If American vehicles could be run on less than 38% of the fuel they currently use, then US domestic oil production capacity would exceed national consumption. Oil prices would plummet. Terrorism, funded in large part by oil revenues, would wither on its wretched vine. Consumers and companies would save vast sums every day (year after year) by virtue of what they won’t spend on gasoline for their engines. 

Granted, Mobil and other companies would have to make do with significantly lower profits, but that’s a price I’m sure the public would be happy to pay.  

So, how do we get from here (the desperate situation in which we find ourselves) to there (a world in which terrorism, economic insecurity and high oil prices are a thing of the past)?

Answer: The Oil Bomb

The “oil bomb” is my nickname for a technological advancement that effectively (and rapidly) degrades the perceived value of petroleum. Ideally, it should be compatible with the infrastructure that has been put in place to service our present addiction to ‘fossil fuels’ and not require that new types of fueling or charging stations be built in order to gain consumer acceptance. It should be convenient to use and not be contingent upon foreignly-sourced material content. In a perfect world, it would make cars less expensive and reduce the amount of parts used in their manufacture — which also means fewer things to break down.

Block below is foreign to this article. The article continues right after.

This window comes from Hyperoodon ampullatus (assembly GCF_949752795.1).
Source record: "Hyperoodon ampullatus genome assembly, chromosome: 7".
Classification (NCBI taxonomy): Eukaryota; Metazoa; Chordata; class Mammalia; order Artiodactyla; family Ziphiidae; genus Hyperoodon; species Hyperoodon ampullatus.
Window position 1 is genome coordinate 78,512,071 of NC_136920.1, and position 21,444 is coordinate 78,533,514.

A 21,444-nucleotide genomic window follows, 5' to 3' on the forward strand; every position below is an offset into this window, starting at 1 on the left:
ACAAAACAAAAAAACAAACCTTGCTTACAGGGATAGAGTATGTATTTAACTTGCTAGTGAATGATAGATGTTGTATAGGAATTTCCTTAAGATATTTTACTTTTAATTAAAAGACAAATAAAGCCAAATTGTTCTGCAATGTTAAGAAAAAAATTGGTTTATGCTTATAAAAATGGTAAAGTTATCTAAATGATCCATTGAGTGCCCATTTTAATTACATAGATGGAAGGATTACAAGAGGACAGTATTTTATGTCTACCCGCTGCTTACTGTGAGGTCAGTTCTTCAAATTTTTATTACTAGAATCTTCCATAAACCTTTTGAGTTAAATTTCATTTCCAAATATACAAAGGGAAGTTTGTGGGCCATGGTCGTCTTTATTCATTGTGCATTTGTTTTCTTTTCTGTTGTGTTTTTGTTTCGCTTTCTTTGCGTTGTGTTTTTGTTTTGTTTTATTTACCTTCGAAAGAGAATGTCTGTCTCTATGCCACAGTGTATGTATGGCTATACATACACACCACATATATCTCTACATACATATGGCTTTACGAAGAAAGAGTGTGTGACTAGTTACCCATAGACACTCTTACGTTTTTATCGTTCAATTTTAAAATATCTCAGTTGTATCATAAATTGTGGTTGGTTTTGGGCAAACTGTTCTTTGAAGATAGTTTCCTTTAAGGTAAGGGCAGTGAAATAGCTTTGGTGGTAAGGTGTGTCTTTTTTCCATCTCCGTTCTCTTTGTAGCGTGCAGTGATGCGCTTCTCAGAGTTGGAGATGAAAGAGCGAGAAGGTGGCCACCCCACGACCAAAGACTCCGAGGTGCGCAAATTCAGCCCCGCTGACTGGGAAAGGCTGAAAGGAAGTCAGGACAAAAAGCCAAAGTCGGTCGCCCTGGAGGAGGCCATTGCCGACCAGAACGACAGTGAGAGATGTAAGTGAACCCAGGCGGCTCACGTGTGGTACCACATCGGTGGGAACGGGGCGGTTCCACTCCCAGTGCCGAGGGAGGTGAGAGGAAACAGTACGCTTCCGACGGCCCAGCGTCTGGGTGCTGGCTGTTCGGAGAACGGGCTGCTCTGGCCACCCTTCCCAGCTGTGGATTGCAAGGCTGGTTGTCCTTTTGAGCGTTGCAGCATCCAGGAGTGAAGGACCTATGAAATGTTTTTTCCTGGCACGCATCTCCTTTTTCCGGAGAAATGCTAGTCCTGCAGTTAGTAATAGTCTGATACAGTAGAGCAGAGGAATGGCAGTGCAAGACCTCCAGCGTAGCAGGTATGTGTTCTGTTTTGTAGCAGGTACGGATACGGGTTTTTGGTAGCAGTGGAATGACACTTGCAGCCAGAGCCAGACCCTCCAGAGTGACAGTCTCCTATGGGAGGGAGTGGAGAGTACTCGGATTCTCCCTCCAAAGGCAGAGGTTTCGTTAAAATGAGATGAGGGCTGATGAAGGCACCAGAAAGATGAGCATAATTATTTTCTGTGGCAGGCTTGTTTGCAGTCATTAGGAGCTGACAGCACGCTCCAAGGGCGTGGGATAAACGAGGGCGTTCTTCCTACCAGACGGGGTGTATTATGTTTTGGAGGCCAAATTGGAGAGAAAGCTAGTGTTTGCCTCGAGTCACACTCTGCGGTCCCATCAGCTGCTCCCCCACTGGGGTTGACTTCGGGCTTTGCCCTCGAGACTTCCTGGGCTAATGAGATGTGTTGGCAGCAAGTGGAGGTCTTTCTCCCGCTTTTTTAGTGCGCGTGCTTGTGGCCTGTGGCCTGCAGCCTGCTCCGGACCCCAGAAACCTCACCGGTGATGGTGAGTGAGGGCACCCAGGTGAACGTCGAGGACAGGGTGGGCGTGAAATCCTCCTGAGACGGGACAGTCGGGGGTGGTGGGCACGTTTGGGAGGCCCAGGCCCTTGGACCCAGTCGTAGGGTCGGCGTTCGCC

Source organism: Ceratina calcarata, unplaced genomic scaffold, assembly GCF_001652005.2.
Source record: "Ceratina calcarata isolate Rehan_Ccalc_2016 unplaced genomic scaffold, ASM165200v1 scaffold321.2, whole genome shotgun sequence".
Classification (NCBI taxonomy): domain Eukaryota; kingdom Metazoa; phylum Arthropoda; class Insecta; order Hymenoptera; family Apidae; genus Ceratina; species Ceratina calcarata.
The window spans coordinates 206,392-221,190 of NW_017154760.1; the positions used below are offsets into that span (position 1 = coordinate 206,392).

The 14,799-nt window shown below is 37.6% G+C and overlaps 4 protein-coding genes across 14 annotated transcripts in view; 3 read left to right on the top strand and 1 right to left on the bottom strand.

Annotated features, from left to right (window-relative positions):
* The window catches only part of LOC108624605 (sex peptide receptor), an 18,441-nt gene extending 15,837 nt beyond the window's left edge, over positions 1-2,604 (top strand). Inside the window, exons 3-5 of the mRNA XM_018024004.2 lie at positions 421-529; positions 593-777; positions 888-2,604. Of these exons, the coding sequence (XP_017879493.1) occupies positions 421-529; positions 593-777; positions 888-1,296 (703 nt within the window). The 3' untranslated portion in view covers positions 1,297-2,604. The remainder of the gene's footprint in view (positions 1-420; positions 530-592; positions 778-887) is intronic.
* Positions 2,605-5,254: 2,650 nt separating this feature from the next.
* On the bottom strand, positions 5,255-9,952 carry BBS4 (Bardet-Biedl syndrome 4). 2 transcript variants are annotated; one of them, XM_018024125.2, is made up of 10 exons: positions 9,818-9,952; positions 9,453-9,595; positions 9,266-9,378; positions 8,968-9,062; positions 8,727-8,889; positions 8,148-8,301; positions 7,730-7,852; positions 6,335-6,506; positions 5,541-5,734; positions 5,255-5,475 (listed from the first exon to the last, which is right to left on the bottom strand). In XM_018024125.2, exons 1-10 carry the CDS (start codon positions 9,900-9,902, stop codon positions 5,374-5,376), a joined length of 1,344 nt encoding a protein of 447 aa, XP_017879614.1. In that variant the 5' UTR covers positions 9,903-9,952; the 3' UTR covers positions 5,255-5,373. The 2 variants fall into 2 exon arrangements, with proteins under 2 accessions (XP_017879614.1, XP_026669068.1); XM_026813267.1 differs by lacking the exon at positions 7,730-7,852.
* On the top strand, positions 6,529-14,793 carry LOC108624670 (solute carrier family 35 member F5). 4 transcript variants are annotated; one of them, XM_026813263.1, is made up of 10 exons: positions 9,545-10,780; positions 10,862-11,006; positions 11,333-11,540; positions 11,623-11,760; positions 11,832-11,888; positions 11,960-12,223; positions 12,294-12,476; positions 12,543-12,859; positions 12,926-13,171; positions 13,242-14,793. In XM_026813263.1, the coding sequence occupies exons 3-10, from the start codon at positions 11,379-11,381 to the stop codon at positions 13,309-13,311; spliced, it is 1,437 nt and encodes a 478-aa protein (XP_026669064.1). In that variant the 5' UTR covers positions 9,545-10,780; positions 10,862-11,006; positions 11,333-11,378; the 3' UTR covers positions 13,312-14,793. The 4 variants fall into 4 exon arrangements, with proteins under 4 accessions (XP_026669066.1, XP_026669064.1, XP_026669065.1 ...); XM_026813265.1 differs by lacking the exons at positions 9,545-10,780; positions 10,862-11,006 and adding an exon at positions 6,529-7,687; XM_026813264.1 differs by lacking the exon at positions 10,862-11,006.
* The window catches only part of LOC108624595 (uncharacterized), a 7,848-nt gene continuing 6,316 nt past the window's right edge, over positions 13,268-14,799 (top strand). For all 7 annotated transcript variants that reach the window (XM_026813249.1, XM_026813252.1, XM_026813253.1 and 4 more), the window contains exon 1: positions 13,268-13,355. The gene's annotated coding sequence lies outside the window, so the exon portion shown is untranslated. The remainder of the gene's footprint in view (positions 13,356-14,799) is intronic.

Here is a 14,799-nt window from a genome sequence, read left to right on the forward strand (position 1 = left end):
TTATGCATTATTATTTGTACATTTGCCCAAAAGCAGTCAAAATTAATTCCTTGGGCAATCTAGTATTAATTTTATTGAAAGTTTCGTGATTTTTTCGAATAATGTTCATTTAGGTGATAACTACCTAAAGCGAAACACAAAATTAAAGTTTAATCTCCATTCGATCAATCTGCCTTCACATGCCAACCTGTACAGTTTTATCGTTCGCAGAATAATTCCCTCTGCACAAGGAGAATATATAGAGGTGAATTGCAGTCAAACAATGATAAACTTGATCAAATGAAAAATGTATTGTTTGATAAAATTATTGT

And here it is: US Patent document #7327105. (PDF – 1.2 MB)

(There are other devices, of course, but I rate this one Most Promising.)

The design depicted in the attached art offers a highly efficient electric drive suitable for operating a motor vehicle. It features variable torque (basically, a virtual automatic transmission) and surprising power (imagine a motor not much bigger than a proverbial breadbox pulling a loaded 767 around the tarmac). It’s compatible both with fully electric car designs as well as with serial-hybrid [gas:electric] technologies (where it really shines), offering the advantages of both AC and DC drives — and the sort of performance one would expect from a sporty gas-powered vehicle. 

Implementation should be relatively quick and painless. Maybe we set up a government-subsidised retrofit program for existing cars… which might even recoup some of our lost auto sector assembly jobs… and also give our parts manufacturers a needed boost. 

Of course, there are other “oil bomb” options as well, though some of these will completely invalidate petroleum as a fuel. I won’t go into too many details on those other options because oil happens to be an almost perfect fuel, though we shouldn’t use nearly as much of it as we do. 

Other ways to quickly degrade the value of oil:

Oil could be made useless as a fuel by biological means. (We already have anaerobic bacteria that will eat oil spills.) This would be very disruptive to the world’s current economic and industrial systems and many, many millions of people would perish; or 

Oil could be completely replaced by a more advanced technology. This, though, may lead to extremely dangerous developments in the world of weapons, not to mention the possibility of do-it-yourself’ers blowing themselves up — along with their neighborhoods. 

1 Comment

Filed under Conflict, Economy, Reason